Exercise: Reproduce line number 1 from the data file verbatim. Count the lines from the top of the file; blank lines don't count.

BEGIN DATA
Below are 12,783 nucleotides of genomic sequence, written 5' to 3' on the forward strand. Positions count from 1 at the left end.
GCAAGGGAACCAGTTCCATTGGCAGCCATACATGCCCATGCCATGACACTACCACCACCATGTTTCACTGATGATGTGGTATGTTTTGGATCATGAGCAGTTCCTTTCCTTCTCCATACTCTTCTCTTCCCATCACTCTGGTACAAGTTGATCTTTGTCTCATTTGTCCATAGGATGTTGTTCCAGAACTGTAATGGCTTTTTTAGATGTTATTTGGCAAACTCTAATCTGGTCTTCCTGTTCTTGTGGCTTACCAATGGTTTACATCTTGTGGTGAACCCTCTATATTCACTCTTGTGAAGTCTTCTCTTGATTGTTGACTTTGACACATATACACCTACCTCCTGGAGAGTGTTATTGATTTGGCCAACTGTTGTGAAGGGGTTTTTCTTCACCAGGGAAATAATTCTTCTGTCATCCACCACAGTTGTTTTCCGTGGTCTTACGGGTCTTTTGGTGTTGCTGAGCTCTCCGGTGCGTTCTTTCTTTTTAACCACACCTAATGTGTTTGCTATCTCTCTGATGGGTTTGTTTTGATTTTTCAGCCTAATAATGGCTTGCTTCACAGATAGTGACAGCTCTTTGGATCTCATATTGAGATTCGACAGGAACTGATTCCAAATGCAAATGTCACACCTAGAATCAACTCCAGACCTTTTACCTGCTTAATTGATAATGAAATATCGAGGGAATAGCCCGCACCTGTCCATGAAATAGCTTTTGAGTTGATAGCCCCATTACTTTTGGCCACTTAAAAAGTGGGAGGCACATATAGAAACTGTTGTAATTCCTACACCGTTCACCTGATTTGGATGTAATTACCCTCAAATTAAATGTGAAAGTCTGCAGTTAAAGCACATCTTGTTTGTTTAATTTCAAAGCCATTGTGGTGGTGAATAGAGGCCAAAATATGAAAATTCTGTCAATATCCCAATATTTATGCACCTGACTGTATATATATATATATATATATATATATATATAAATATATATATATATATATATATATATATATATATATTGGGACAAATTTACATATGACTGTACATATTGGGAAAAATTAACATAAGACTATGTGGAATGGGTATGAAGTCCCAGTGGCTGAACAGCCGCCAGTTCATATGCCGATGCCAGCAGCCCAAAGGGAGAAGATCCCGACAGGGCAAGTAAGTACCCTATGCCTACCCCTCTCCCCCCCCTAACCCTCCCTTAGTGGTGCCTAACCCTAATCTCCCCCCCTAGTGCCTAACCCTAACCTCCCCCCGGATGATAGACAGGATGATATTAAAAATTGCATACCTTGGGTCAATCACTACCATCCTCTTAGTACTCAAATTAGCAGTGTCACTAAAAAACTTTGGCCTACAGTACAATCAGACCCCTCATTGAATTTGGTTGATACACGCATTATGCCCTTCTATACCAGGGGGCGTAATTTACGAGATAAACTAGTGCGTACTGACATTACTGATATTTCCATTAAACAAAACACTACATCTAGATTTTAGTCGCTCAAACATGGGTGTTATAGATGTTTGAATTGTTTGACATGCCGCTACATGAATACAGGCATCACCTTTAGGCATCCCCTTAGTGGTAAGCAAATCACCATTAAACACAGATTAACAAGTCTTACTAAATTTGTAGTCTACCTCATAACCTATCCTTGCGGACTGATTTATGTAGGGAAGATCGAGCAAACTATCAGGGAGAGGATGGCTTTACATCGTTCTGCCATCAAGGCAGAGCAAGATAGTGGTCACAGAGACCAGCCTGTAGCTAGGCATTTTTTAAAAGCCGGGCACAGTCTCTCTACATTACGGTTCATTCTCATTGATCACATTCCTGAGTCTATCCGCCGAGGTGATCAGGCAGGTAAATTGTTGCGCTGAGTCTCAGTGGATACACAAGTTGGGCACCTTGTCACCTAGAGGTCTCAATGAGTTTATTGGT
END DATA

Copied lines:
Below are 12,783 nucleotides of genomic sequence, written 5' to 3' on the forward strand. Positions count from 1 at the left end.